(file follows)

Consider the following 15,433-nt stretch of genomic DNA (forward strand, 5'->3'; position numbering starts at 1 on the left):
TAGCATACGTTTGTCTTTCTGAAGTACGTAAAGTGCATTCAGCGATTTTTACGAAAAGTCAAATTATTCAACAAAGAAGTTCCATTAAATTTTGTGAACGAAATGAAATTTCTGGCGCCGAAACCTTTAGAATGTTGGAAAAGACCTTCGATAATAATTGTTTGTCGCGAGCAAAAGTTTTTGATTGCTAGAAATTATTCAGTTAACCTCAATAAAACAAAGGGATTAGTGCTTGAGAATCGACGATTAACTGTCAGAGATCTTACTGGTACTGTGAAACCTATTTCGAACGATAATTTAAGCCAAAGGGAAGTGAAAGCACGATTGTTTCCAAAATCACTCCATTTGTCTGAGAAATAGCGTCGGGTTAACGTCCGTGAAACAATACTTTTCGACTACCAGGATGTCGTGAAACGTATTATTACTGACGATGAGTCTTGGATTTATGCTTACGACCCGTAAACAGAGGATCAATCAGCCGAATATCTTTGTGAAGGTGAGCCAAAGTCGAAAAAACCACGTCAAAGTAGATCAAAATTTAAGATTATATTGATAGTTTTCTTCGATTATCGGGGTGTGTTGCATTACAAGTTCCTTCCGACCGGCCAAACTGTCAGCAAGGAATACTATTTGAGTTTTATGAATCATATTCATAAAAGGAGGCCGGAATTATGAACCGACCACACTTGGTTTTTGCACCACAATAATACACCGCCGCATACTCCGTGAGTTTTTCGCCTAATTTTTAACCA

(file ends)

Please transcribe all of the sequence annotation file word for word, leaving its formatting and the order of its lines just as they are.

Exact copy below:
Consider the following 15,433-nt stretch of genomic DNA (forward strand, 5'->3'; position numbering starts at 1 on the left):
TAGCATACGTTTGTCTTTCTGAAGTACGTAAAGTGCATTCAGCGATTTTTACGAAAAGTCAAATTATTCAACAAAGAAGTTCCATTAAATTTTGTGAACGAAATGAAATTTCTGGCGCCGAAACCTTTAGAATGTTGGAAAAGACCTTCGATAATAATTGTTTGTCGCGAGCAAAAGTTTTTGATTGCTAGAAATTATTCAGTTAACCTCAATAAAACAAAGGGATTAGTGCTTGAGAATCGACGATTAACTGTCAGAGATCTTACTGGTACTGTGAAACCTATTTCGAACGATAATTTAAGCCAAAGGGAAGTGAAAGCACGATTGTTTCCAAAATCACTCCATTTGTCTGAGAAATAGCGTCGGGTTAACGTCCGTGAAACAATACTTTTCGACTACCAGGATGTCGTGAAACGTATTATTACTGACGATGAGTCTTGGATTTATGCTTACGACCCGTAAACAGAGGATCAATCAGCCGAATATCTTTGTGAAGGTGAGCCAAAGTCGAAAAAACCACGTCAAAGTAGATCAAAATTTAAGATTATATTGATAGTTTTCTTCGATTATCGGGGTGTGTTGCATTACAAGTTCCTTCCGACCGGCCAAACTGTCAGCAAGGAATACTATTTGAGTTTTATGAATCATATTCATAAAAGGAGGCCGGAATTATGAACCGACCACACTTGGTTTTTGCACCACAATAATACACCGCCGCATACTCCGTGAGTTTTTCGCCTAATTTTTAACCA